Q: What motivated you to take part in an exchange to Japan?
A: The excitement of experiencing design within a different culture grabbed me completely, especially as Japan is known to be hot on technology. I was interested because it is an amazing country and I was fascinated by the culture, so the opportunity to experience it first hand was amazing.
Q: Could you tell me where Hokkaido is and a little bit about the location and the school / university you attended?
A: Hokkaido is the North Island of Japan and I stayed within Sapporo which is the main city. It was like going back in time. You would automatically think of Japan being a fast moving, technology based country, but this part of Japan is far from that. Our college used black boards and very old style computers and technology. It was great to experience the craft lessons as everything we made was hand crafted. I stayed in an all girls dormitory which was a 20 minute walk from the college.
Q: What did you actually do during your stay – for example, were you integrated into normal lessons? Did you have a choice of subjects? Were there other exchange students there?
A: There was two of us from 3D Design on the exchange, Myself and Catherine Down. Catherine is a spatial designer and at the time I was a product designer. We got asked which areas we would like to study and we chose: craft which consisted of metal, ceramics and wood work; photography; CAD; interior design and detail. We also had Japanese culture lessons which consisted of Japanese, calligraphy, flower arranging and ink painting. We also had a trip once a week to see the sights of Sapporo, from museums to traditional tea ceremonies. We were lucky enough to be in Sapporo when design week was taken place so we went to some design conferences, which were in Japanese but very interesting, exhibitions and also joined in with some workshops.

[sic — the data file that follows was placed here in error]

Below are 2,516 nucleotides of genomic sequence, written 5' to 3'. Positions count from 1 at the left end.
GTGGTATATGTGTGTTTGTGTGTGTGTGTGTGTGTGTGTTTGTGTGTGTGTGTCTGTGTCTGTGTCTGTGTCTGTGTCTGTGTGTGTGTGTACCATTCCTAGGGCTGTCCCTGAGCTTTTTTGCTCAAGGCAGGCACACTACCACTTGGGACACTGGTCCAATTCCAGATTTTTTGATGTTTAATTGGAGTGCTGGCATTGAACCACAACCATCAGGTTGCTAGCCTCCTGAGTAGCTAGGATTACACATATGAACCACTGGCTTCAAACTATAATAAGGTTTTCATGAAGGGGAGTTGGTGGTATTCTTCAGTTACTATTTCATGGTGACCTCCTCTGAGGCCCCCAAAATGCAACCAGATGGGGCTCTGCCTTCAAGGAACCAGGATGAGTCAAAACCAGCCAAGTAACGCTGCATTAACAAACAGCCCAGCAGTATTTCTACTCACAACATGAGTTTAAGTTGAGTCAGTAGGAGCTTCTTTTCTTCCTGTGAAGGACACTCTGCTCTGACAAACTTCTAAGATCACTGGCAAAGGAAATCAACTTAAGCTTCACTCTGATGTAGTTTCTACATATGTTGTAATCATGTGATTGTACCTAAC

Q: How long did you stay?
A: I was in college from the 1st October until the 19th December. But Catherine and I decided to stay longer and travel around japan for three and a half weeks, which covered Christmas and New year.
Q: What did you have to do to get the place? Was there a selection process? A:
It was all a bit of a crazy process. One morning over summer I had a phone call from my lecturer simply asking if I wanted to go to japan for three months on an exchange. It was a bit of a shock. I think I got asked because in my first year I won a competition to design the University of Plymouth's enterprise trophy. In the end there was two of us from 3D Design who went on the exchange. Q: What costs were involved ? A:
Unfortunately this was the negative part of the whole experience. It cost a lot of money due to the fact I had to pay for my accommodation not only here in Plymouth but in japan too, plus flights and food etc. I had a small bursary which the Japanese college split between me and the other student which helped. Q: Where and with who did you live? A: